Tried meeting your MP in India? Better be rich or influential or a gangster, or all three. Here, I can walk in to my local meet-the-MP session every Tuesday evening and raise any grievance or question face to face with him. No strings attached. I’ve often had MP’s visit house to house and inquire about any complaints. They travel with a secretary, and he takes detailed notes about residents comments or problems. I once had a complaint, it was acted upon within the week, and I got an email confirmation and was called to ask if things were settled. I challenge India’s MP’s or local government babus to achieve this level of service in 20 (scratch that, I give you 200) years time.

    At the end of the day, people here still value our basic standard of living, safety, efficiency and service. This government has delivered in spades.

    I can go on and on, but you get the hint. This is why my whole family took up Singapore citizenship last year and that is the best decision we have ever made.

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  6. great comment, the above! Good answer to the ” the grapes are sour” types who refuse to look at the reality that is India straight at the face, and like to hide it behind feel good excuses of having democracy….

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  7. I agree I’ve visited Singapore and found it clean and safe and the public officials were intelligent (a definite first) and helpful. I would live there any day of the week. I currently live in Australia and Singapore is definitely the better place to live in. The first time I travelled to Australia from India via Singapore I remember being disappointed since Singapore was so much better than Perth. I’ve since read comments about Singapore being run like a school which I take to mean that it has strict rules. I agree with that wholeheartedly rules prevent us from making a nuisance of ourselves and embarrassing ourselves. I’m for more rules not less. I’ve lived in India and in Australia and I’ve visited Singapore. Two democracies and Singapore outstripped them both by far as being the most livable. Let me tell you if Australia had India’s population it would be another India. LKY has delivered and he gets my vote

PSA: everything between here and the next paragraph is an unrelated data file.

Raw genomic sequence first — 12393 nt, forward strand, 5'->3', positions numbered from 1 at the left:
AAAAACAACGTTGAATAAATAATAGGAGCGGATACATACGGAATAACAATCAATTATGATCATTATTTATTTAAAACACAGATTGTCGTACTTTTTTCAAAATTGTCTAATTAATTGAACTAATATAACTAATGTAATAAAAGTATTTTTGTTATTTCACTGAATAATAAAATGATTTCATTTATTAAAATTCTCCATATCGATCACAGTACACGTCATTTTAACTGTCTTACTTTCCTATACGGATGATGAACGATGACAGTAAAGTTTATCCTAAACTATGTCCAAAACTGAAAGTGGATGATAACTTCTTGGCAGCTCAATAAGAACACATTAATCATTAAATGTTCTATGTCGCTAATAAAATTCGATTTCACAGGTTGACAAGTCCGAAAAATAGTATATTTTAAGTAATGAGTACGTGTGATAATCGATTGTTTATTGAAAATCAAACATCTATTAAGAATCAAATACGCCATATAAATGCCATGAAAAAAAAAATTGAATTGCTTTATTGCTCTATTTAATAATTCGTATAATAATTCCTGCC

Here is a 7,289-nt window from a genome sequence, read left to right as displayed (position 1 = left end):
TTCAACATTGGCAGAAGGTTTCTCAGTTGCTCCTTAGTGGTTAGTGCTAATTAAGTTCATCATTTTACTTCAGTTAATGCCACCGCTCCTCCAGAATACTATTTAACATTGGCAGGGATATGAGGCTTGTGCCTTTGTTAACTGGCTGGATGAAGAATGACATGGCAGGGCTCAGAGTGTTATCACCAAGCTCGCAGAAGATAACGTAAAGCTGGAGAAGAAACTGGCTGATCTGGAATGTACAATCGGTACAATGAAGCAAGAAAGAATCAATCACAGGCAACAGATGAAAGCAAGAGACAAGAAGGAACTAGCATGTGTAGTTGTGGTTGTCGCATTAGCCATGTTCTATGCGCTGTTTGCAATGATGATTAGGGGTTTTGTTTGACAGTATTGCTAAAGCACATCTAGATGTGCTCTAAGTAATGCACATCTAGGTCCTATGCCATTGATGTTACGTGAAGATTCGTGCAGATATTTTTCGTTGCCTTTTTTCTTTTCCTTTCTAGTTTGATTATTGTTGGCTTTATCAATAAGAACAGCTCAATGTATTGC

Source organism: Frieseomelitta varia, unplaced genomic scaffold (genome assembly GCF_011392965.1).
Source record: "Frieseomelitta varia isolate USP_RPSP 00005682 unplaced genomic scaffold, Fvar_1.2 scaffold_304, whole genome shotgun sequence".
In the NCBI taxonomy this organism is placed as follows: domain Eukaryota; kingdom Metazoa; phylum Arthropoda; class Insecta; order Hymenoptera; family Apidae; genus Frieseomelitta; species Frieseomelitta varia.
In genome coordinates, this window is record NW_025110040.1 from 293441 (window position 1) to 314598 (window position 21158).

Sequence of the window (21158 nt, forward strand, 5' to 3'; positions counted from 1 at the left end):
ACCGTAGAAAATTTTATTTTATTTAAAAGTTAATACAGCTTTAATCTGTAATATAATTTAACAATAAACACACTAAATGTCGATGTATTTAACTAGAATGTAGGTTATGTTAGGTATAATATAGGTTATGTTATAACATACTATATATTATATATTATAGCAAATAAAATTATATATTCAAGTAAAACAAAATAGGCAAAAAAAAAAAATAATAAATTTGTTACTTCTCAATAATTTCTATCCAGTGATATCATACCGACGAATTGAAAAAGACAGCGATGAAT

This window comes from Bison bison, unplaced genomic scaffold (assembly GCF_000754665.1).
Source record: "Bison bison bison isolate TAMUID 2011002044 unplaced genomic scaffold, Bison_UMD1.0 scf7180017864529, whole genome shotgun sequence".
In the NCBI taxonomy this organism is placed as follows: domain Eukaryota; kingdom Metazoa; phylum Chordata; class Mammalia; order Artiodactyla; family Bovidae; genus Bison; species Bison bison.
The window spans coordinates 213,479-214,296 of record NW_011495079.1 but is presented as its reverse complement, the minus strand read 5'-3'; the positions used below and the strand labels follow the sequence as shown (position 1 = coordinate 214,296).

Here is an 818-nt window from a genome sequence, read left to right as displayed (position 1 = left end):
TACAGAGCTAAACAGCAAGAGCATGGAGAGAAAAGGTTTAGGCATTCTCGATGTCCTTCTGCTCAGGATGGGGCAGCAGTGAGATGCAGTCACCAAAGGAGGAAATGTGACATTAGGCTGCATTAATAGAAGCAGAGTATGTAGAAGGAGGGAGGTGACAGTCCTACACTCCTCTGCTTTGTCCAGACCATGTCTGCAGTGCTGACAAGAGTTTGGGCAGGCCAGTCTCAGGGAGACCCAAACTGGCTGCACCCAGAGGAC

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  8. And being an Indian I can say I am ashamed of what we’ve let our country become. Growing up in India I was taught to be proud of India. From a distance I see that what we had was not pride but arrogance. If we were truly a proud people India wouldn’t have the problems it has today.